we defy repression!! February 11, 2019 In January, the government of South Sudan‘s media
Posts published in “Reports”
by Joseph Oduha February 4, 2019 We journalists in South Sudan are dealing with
The post South Sudanese journalists join call for colleagues’ release appeared first on For South Sudan.
South Sudan’s oil pollution crisis: twelve months of intensive coverage and intense concern December 2018 We Are Witness Questions on oil pollution Date: December 1, 2018 http://forsouthsudan.com/questions-oil-pollution We Are Witness Pushing oil companies to provide compensation http://forsouthsudan.com/pushing-oil-companies-provide-compensation We Are Witness South Sudanese student’s powerful article on oil pollution December 4, 2018 http://forsouthsudan.com/powerful-article-oil-pollution-south-sudan November 2018 Deutsche Welle Contaminated drinking water in South Sudan – no solution in sight Date: November 14, 2018 https://www.dw.com/en/contaminated-drinking-water-in-south-sudan-no-solution-in-sight/a-46278678 Deutsche Welle Verseuchtes Trinkwasser im Süd Sudan: Keine Hilfe in Sicht Date: November 07, 2018 https://www.dw.com/de/verseuchtes-trinkwasser-im-s%C3%BCdsudan-keine-hilfe-in-sicht/a-46179914 Eye Radio Oil production at Unity’s Block 5 hugely curtailed
Oil pollution – turning South Sudan into an “ecological wasteland” – scientific study issued by UN environmental institute and Chinese university Published in October, 2018, “The Environmental and Social Impacts of Oil Exploration and Production on Melut Basin of South Sudan” was written by Emmanuel Ladu Legge Loro of the UN Environment – Tongji Institute of Environmental and Sustainable Development at Tongji University, Shanghai, P.R. China, and by Lu Zhibo, Loro’s supervising professor. Drawing upon the research commissioned and conducted by Germany’s Sign of Hope, the paper made the following key points: Oil pollution, spills and leaks have turned much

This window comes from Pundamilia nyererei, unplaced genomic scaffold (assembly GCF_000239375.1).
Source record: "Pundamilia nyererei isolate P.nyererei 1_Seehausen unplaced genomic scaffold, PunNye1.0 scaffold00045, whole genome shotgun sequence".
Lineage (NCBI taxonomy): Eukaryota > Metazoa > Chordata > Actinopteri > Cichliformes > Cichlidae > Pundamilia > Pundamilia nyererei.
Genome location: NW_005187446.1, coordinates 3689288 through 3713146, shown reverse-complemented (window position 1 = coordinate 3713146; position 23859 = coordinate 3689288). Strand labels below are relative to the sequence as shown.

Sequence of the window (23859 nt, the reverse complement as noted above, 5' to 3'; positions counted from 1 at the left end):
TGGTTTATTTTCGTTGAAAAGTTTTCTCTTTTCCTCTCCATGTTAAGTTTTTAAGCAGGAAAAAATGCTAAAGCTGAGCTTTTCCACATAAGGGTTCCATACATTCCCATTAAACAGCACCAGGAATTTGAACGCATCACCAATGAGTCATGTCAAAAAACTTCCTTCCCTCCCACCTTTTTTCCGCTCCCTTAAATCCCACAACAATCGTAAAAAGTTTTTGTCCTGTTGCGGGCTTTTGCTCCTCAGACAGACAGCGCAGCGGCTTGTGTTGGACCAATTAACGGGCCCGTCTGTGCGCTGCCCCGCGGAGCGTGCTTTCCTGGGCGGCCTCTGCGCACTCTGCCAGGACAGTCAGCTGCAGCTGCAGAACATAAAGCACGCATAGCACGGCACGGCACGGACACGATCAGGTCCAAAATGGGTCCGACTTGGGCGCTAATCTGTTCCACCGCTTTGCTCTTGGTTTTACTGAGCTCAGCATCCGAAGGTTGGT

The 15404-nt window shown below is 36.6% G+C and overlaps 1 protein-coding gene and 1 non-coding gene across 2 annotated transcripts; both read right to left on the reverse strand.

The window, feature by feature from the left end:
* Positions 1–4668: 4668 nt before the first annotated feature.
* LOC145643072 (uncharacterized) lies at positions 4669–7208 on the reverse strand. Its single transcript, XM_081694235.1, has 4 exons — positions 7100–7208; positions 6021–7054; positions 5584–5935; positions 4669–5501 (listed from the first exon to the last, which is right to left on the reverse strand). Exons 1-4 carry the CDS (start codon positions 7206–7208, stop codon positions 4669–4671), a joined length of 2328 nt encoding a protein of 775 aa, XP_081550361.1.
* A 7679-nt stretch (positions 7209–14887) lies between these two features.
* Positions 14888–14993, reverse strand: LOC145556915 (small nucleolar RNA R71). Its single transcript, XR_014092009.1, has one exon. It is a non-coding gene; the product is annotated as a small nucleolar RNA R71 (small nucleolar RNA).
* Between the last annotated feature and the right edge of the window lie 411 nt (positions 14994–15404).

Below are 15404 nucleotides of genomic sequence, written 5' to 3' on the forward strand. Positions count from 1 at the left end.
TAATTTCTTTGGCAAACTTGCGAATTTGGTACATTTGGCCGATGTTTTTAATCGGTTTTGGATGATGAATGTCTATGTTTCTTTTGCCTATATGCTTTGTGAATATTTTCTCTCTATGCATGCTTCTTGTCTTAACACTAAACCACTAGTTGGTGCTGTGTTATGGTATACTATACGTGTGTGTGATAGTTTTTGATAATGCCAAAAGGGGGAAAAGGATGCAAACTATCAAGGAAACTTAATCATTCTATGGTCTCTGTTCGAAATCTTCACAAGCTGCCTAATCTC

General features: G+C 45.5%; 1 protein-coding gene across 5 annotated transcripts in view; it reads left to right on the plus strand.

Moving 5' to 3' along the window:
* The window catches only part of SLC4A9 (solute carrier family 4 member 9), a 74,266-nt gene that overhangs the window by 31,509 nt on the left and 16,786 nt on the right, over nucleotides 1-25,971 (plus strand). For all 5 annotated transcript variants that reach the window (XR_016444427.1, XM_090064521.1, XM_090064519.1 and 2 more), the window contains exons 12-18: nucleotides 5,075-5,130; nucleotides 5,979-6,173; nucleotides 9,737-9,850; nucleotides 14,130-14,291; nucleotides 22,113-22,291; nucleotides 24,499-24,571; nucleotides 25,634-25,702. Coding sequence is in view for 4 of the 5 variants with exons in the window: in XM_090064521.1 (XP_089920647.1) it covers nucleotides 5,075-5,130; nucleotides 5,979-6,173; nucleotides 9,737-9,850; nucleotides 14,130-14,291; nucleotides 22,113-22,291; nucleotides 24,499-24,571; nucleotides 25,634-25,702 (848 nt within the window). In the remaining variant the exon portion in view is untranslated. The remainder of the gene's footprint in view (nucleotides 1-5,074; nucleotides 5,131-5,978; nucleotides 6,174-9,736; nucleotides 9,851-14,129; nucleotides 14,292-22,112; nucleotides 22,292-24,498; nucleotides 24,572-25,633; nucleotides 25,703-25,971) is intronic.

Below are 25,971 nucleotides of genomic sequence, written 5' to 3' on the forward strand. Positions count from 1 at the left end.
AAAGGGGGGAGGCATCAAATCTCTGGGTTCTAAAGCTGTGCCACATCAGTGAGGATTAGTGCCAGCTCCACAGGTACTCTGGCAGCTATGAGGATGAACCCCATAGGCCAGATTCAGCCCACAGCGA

Written by Kor Chop Leek, a concerned South Sudanese student The author is a concerned South Sudanese who is currently getting his masters in humanitarian and conflict studies at the University of Juba. His key points: Thanks to the scientific investigations conducted by Sign of Hope, the German-based NGO, the world has known about the contamination of South Sudan’s water by wastes and leaks from oil production – and has known it is producing stillborn and deformed babies, among many other negative effects. The main perpetrator is Petronas, the Malaysian oil giant. Twelve years of official and media reports on this
Parliament of South Sudan presses oil companies to compensate pollution victims By Joseph Oduha South Sudan’s National Legislative Assembly is pushing oil companies to provide compensation to the victims of their contamination of the country’s water. One of the leaders in the campaign for such compensation is James Lual, the head of the Assembly’s Petroleum and Mining Committee. Lual substantiates his call for the payment of such compensation by stating that the health and livelihoods of the people living in and around the Upper Nile’s oil fields are being severely and negatively affected by the pollution of the region’s water
for the Honoruable Ezekiel Lul Gatkuoth, Minister of Petroleum and Mining, Republic of South Sudan Good evening, Honourable Minister. Since you have yet to respond to these questions and to my request for an interview in which I could pose them, I am taking the liberty of addressing you in this way. A week ago, Al Jazeera published a report and a video https://www.youtube.com/watch?v=diRlfnHDZc8 detailing the devastating effects on the health of residents of the former Unity State by the pollution of water with oil wastes. It contained shocking footage of a little girl crippled by this pollution. Corroborative evidence
The South Sudanese government pursues increases in oil production for monetary gains leading to an increasing concern among locals for their health.
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The post Breakthrough article from Al Jazeera appea...
On oil pollution in Toma South and Unity Oil Fields, which confirms fact that the environment ministry did go on a fact-finding mission.
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Eye Radio’s Joakino gives firsthand account of oil pollution effe...
‘Life is miserable’: Even when there’s food in South Sudan, many can’t afford it Women carry bags of food home after an aerial food drop by the World Food Program in the town of Kandak, South Sudan, in May. (Sam Mednick/AP) By Carolyn Thompson November 18 NAIROBI — If a teacher in South Sudan wants to buy a chicken for dinner, he would have to save everything he earns for two full months — and it still wouldn’t be enough. Five years of intense civil warfare have decimated South Sudan’s economy and killed an estimated 380,000 people. A third of